The eruption of Mount Vesuvius in 79 AD is a well-known tragedy of the ancient world. Two nearby cities, Pompeii and Herculaneum, were destroyed, along with their populations. Everything was covered in layers upon layers of lava and ash. But somehow, this tragedy has a silver lining. Since the mid-18th century, archeological excavations of both cities have uncovered an unprecedented amount of artistic treasures – bronze and marble sculptures, well-preserved frescoes and mosaics, and the list goes on.
The Getty Villa as it was envisioned in the early 1970s by J. Paul Getty is a copy of Villa dei Papiri, one of the best-known archeological discoveries in the outskirts of Herculaneum. Its name comes from the very fact that this villa had a unique library of more than 1000 papyrus scrolls, the only such surviving library from antiquity.
Some of these papyrus scrolls are on view in the exhibition, Buried by Vesuvius: Treasures from the Villa dei Papiri, which just opened at the Getty Villa and will run until October 28. This unique exhibition is the result of years of collaboration with the Naples National Archaeological Museum.
I trust that you, my friends, have been to the Getty Villa many times, admiring contemporary copies of Roman frescoes and bronze sculpture in its outdoor gardens. Now, in this exhibition of treasures from Villa dei Papiri, we have the rare privilege to look at and study two-thousand-year-old originals. The most famous of these treasures is a life-size statue of a Drunken Satyr, the mythical character from the legends of the wine god Bacchus. The contemporary copy of this sculpture has been in the pool of the Getty Villa since its opening in 1974. Now, for the first time, we have a chance to come very close and look at the happily drunken face of the original Satyr.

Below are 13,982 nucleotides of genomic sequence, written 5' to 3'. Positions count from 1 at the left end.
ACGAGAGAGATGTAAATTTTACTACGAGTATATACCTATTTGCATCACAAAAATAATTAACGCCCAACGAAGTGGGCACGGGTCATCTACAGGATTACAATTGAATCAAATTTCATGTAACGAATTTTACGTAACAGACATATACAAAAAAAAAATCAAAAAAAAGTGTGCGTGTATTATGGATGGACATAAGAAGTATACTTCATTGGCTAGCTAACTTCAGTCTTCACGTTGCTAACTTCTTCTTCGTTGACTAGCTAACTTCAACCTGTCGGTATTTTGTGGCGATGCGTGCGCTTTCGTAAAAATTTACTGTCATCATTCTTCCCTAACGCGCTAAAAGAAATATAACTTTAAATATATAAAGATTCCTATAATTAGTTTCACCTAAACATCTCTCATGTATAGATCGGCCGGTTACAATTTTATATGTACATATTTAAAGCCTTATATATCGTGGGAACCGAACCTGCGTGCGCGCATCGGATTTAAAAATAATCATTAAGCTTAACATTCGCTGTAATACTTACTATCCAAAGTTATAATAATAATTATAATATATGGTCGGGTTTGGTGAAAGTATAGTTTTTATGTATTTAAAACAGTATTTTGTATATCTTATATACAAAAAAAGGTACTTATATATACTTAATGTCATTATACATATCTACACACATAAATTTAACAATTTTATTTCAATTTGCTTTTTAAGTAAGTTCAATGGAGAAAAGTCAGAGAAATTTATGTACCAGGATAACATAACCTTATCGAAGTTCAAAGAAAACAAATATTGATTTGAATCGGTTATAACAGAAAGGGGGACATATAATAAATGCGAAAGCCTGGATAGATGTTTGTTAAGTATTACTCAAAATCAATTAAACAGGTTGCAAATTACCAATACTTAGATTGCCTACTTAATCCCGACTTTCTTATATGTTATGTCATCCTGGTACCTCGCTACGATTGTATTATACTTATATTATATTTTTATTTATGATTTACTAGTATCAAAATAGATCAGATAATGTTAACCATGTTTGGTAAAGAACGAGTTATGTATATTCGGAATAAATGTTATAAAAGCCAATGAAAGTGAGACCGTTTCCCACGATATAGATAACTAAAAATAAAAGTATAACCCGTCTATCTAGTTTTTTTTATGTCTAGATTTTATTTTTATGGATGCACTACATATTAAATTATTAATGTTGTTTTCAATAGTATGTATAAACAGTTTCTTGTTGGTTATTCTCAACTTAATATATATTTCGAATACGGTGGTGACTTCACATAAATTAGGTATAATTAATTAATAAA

Like me, you probably passed many times by two bronze sculptures of naked Runners by the pool without looking at them closely. Now that I’ve had the chance to look at the originals, I realized these youths have personalities and character.
Take a look at the images on our site – their faces, with remarkably well-preserved eyes made from stone and bone, makes one think of contemporary photography of Olympic runners.
Guilty as charged – after seeing this exhibition, I had a glass of good red wine, another way to pay respect to these ancient guests visiting LA. Actually, The Getty Villa is hosting a whole series of related events, Bacchus Uncorked, inviting visitors to taste, drink, and think like an ancient Roman.
And, if all that hasn’t piqued your interest to see the exhibition, how about this? All these treasures from Napoli place us at only 1 degree of separation from Julius Caesar – yes, Julius Caesar – whose father-in-law was the supposed owner of the original Villa dei Papiri.